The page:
Nation with no compass
WHATEVER President Jacob Zuma does, he seems incapable of warding off negative attention to himself. What triggers this is to a large extent Zuma himself, and the ruling party itself.
Last week, some members of the ANC in Eastern Cape discussed the high costs the state incurs in giving financial support to his wives. It was almost as if they had elected Zuma not knowing he had many wives. They strongly advocated that the state should fund only the president's senior wife.
A few days later, ANC Youth League deputy president Ronald Lamola attacked Zuma for turning his home village of Nkandla into New York city, leaving the entire country underdeveloped.
This, Lamola said without mentioning Zuma by name, was indicative of a leader who had no sense of national priorities. Lamola argued that Zuma prioritised only his backyard.
Many ANC leaders and members are intensifying their campaign against Zuma. Even members of his own cabinet - Tokyo Sexwale and Fikile Mbalula, for example - have joined in. The cabinet is essentially split.
In addition, some ANC members are at each others' throats as the battle between pro-Zuma and anti-Zuma elements finds proxy expression in branches, regions and provinces.
Attacks on Zuma himself have been triggered by his own personality, his management of the ANC and the way he runs the country. It is not clear what the ultimate outcome of all of these will be. But Zuma has no doubt reached a point where he cannot claim he has the ultimate authority over the ANC.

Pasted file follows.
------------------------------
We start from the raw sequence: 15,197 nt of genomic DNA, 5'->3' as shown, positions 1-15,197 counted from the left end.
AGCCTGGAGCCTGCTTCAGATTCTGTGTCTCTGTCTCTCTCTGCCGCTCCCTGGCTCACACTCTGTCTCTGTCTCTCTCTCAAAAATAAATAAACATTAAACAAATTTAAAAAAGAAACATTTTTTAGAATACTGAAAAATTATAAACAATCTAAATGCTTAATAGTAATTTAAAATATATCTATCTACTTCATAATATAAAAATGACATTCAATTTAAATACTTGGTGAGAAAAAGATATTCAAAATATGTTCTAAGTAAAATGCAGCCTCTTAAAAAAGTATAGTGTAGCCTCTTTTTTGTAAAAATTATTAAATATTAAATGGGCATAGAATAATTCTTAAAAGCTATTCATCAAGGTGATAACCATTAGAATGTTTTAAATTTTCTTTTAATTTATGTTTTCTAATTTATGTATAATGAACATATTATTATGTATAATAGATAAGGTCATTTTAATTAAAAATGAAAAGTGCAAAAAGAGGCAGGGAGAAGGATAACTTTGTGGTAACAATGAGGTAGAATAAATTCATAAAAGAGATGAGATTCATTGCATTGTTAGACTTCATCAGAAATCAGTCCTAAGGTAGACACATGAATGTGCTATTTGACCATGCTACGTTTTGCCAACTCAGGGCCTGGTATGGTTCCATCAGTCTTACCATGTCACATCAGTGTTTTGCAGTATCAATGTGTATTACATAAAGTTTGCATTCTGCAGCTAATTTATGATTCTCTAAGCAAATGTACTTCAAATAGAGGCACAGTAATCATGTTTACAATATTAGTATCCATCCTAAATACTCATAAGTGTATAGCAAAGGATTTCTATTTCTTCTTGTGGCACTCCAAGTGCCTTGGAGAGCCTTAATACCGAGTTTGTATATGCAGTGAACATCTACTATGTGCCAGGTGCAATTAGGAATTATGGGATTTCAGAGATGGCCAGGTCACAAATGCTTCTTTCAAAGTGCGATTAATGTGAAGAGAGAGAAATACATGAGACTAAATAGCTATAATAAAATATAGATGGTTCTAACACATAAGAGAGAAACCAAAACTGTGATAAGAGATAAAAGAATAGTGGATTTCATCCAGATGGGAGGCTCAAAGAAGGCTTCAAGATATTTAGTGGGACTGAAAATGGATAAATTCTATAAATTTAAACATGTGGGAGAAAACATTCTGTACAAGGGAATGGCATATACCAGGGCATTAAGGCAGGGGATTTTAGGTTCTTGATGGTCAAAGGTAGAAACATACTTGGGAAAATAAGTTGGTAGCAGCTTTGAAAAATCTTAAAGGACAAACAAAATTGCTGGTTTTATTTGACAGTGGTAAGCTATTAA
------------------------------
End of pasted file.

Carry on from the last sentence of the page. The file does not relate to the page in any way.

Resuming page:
This would not be a problem had it been a matter of different opinions finding expression in the ANC. It would indicate that democracy, especially the right to differ, is being exercised to the fullest. The problem with the current fiasco is that it threatens to derail the functioning of government because the ANC is entrenched in all levers of state power bar Western Cape.
The fact that a sizeable number of ANC leaders and members are questioning Zuma's credentials as a president of both the country and the ANC suggests that his legitimacy has taken a tumble. This is hardly propitious for effective governance. It does not augur well for the poor who are dependent on the government for services.
Nor does it help investors decide what to do with their money: to invest or to continue with what appears to be an investment strike. The more the ANC and government leaders are engrossed in leadership squabbles - petty and serious - the more the poor will suffer.
This while the country teeters dangerously on the brink of being rudderless. The compass must be adjusted.